Erica Edgerly, 21, from Texas, US, shared the photo on Facebook on 2 April 2015, along with a caption explaining why she was angry about the situation:
"Today, my sister was sent home from school for wearing the clothes in the picture below," she wrote.
"And I'm sorry but I have to stand up for my family and for women who are degraded and judged for their bodies and clothing everyday."
"People wonder why women feel insecure about their bodies or what they wear... And it's because you're told your clothing is inappropriate when you're completely fully clothed, even when you're not showing cleavage or anything," Edgerly added.
"How about instead of body shaming women, school systems should start teaching 15-18-year-old boys to stop degrading women with their eyes and contributing to the rape culture of today's society.
"Bottom line, girls cannot go to school in comfortable clothes THAT COVER EVERYTHING because school systems are afraid that hormonal boys won't be able to control their eyes and minds.
"And that is such a bigger problem than worrying about clothing.
"No, I do not believe that all boys in middle school/high school degrade young women or sexualize their bodies.
"That is my point... this is not an inappropriate outfit, yet some are worried it might be seen that way, so they send girls home to change to try to avoid an issue and THAT is the problem.
"Not to mention, when you send someone home because of inappropriate clothing, you're taking away from their eduction.
"So I guess it's more important for boys to not have distractions (even when they're aren't any [Sic]) than a woman's education. When will people realize how big of an issue this really is?"
The post quickly went viral attracting more than 91,000 shares, with people commenting that they "couldn't see anything wrong with the outfit".
"I have been saying the same thing that you said for so long," wrote one commenter.
"Why should girls have to base their clothing choices on boys who can't learn to control themselves? Plus her whole body is completely covered so I don't see what the problem is."
In a later Facebook post Edgerly clarified that the school had taken issue with her sister's top because the sides of her shirt were not "fingertip length".
She also added that her original post hadn't been intended to directly criticise her sister's school, rather she had hoped to raise a point about a wider issue.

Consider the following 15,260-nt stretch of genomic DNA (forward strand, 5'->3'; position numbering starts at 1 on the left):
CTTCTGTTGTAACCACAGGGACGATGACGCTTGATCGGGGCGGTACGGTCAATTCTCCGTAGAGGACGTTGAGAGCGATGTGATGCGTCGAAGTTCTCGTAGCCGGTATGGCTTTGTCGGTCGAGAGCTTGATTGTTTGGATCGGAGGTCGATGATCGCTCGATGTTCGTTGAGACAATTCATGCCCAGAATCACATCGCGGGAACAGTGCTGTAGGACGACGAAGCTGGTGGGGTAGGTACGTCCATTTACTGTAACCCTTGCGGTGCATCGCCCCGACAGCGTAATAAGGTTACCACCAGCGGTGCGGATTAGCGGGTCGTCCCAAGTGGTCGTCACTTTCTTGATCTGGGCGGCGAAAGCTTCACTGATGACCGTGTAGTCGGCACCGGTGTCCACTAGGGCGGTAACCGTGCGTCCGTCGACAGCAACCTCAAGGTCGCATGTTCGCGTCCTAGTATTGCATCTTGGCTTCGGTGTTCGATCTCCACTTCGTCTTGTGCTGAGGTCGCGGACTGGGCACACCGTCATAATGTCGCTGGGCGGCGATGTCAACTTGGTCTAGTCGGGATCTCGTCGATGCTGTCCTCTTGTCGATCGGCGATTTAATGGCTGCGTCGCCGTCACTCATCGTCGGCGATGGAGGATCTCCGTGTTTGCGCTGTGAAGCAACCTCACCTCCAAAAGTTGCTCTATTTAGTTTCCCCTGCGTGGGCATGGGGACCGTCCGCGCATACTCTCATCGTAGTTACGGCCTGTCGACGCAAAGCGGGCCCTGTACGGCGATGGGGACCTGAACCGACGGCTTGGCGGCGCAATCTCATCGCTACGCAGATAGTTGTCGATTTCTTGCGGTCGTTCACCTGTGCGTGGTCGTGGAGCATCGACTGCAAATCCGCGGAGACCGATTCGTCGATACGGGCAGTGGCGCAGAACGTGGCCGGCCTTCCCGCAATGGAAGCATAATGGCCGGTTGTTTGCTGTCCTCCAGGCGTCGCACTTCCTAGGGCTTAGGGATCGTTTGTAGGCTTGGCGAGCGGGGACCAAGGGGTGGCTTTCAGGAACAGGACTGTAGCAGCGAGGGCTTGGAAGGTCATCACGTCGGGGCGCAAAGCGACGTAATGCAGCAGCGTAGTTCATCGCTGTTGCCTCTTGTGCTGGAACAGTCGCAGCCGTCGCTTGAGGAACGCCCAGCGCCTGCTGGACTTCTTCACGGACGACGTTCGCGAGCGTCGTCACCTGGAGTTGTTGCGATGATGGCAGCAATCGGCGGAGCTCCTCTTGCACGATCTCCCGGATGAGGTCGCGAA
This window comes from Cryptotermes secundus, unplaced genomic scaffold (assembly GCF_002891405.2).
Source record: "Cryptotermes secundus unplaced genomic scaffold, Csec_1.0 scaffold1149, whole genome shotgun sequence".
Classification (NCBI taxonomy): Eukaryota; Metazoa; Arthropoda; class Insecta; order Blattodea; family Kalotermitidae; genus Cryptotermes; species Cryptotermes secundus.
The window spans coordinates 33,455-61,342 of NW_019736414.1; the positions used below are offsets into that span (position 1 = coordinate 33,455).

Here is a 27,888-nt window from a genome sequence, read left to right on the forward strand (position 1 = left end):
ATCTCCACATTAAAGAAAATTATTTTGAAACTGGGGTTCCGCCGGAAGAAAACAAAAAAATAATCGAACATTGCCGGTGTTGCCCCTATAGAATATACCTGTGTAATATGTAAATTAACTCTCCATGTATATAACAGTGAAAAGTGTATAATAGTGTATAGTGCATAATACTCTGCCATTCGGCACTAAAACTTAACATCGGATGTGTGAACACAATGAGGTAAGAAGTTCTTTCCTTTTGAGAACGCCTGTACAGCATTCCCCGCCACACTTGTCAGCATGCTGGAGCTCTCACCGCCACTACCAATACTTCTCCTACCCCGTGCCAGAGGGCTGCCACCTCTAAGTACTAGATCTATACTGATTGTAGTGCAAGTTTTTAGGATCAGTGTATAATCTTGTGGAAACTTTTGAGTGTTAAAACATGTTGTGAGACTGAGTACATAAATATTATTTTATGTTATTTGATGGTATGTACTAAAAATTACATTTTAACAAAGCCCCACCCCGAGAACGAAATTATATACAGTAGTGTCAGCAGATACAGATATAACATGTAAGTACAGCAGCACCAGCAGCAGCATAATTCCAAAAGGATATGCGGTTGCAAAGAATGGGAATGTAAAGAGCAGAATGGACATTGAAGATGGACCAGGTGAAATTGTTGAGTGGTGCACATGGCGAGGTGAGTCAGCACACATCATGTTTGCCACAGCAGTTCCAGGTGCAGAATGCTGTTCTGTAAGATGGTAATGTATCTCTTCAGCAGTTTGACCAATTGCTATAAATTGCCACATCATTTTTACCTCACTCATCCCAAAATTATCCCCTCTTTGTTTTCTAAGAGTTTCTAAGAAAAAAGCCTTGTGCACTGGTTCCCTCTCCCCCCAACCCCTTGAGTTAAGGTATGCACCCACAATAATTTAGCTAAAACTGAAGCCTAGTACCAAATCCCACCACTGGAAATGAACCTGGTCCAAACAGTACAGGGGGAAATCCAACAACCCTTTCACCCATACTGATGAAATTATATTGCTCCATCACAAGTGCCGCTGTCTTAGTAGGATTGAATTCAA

"My point is in no relation to the school board, the school district, or the administration specifically, (because again I know they were just doing their job) but society in general considering this happens all over the nation every day," she wrote on Facebook.
"So many young girls (and their mothers) have messaged me thanking me because their school sent them home for being fully clothed, but one part of their outfit hugged one part of their God given bodies a little too tight, and was seen as inappropriate and that is the real issue here."
“While the District cannot disclose or discuss the details of any student's disciplinary or educational matter due to federal and state confidentiality laws, we want to assure our community that Orangefield ISD strives to maintain a positive and successful learning environment for our students free from disruption and distraction, which includes enforcement of our student dress code,” superintendent Stephen Patterson said.
Dr Rory Fox, headteacher at Ryde Academy on the Isle of Wight responded with a letter on the schools website which read:
"We are preparing students for the world of work so it is important that we teach students about the importance of managing their appearance and working to a dress code.
"We have a number of female students who have recently said that they are coming under peer pressure to wear their skirts shorter than they feel comfortable.
"It is not fair that girls should be made to feel uncomfortable when they are just following the uniform policy. We have therefore decided to act at this point in time, to correct uniform issues."